This is what Daniel Simpson has to say of it: An entertaining polemic that takes heartfelt swipes at Western scholars, accusing them of misreading Tantra. "Hinduism is Tantric in essence," the essay says, without proving that Tantra predates other influences, or that "Yoga in its various forms, arises out of Tantra". The latter seems at odds with the earliest descriptions of austerities, or the ascetic objective of bodily transcendence (which Tantric teachings later modified, as evinced by hatha yoga texts). Meanwhile, (...)
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  21. Why is There Nothing Rather Than Something An Essay in the Comparative Metaphysic of Non-Being.Purushottama Bilimoria - 2012 - Sophia 51 (4):509-530.
    This essay in the comparative metaphysic of nothingness begins by pondering why Leibniz thought of the converse question as the preeminent one. In Eastern philosophical thought, like the numeral 'zero' (śūnya) that Indian mathematicians first discovered, nothingness as non-being looms large and serves as the first quiver on the imponderables they seem to have encountered (e.g., 'In the beginning was neither non-being nor being: what was there, bottomless deep?' RgVeda X.129). The concept of non-being and its permutations of nothing, negation, (...)
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  22. The Collision of Language and Metaphysics in the Search for Self-Identity: On Ahaṃkāra and Asmitā in Sāṃkhya-Yoga.Marzenna Jakubczak - 2011 - Argument: Biannual Philosophical Journal 1 (1):37-48.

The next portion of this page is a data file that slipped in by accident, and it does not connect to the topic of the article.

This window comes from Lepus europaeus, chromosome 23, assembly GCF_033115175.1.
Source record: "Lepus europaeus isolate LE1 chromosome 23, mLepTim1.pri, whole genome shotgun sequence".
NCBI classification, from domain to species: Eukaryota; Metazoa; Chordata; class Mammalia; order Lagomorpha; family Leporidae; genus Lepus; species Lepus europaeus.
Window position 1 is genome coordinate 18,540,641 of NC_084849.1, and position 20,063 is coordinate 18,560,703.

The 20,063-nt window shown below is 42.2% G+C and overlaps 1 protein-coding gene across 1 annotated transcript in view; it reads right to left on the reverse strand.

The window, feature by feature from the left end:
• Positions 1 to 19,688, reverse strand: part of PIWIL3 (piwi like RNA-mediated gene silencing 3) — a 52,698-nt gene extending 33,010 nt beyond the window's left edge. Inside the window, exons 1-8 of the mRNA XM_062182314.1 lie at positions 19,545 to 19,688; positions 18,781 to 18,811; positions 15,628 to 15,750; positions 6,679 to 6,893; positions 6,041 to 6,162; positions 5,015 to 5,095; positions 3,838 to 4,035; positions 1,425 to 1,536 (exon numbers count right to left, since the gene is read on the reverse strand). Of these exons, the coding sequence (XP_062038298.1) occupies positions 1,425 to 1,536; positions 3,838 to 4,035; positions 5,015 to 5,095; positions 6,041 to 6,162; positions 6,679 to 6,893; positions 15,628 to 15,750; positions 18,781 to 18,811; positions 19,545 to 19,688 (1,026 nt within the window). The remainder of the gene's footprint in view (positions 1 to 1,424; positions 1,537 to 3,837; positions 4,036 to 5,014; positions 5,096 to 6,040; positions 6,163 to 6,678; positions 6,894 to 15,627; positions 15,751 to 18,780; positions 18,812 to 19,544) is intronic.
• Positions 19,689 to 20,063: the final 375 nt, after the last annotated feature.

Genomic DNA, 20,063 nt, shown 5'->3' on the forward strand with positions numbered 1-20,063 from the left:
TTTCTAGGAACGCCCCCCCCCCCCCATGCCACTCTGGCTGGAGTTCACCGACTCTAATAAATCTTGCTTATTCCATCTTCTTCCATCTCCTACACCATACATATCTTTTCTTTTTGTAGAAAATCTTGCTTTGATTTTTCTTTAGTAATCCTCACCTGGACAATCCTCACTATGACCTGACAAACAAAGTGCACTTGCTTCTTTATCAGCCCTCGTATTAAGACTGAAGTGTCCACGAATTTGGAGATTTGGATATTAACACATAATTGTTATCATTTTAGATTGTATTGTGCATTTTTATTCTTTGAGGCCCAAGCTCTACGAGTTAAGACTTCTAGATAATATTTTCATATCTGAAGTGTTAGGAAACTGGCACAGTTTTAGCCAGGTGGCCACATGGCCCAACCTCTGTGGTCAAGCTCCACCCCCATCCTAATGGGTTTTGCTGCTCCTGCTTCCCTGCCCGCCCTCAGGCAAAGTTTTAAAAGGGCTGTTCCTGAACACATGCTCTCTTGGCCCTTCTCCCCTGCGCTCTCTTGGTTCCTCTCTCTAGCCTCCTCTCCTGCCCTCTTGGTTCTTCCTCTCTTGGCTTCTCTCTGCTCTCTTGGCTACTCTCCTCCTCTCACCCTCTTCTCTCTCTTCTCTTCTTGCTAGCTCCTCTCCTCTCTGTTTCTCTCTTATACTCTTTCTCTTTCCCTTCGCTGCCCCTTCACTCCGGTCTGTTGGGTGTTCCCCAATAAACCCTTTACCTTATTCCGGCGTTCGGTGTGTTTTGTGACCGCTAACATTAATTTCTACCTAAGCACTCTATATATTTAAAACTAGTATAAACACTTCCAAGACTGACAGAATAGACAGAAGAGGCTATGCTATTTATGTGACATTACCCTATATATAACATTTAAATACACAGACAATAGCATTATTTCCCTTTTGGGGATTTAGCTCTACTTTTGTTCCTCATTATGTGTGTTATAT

The author of this paper discusses some major points vital for two classical Indian schools of philosophy: (1) a significant feature of linguistic analysis in the Yoga tradition; (2) the role of the religious practice (iśvara-pranidhana) in the search for true self-identity in Samkhya and Yoga darśanas with special reference to their gnoseological purposes; and (3) some possible readings of ‘ahamkara’ and ‘asmita’ displayed in the context of Samkhya-Yoga phenomenology and metaphysics. The collision of language and metaphysics refers to the (...)
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  23. Comparative Study of Phenomenology and Sankhya.D. P. Burte - manuscript
    Phenomenology, as propounded by Edmond Husserl, is an important movements in the modern western philosophy, while sÅÙkhya and its application yoga are the ancient Indian philosophical disciplines or dar±ana. This is a comparative study of phenomenology with sÅÙkhya and yoga. As per my present understanding this project is now completed. I have organized the outcome of my study in the following four papers preceded by prolegomena: Prolegomena to the comparative study of Phenomenology and SaÙkhya 1, Consciousness in Phenomenology and SÅÙkhya (...)
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  24. Buddhist ‘Theory of Meaning’ (Apoha Vāda) as Negative Meaning’.Dr Sanjit Chakraborty - 2017 - NEHU Journal, North Eastern Hill University (2):67-79.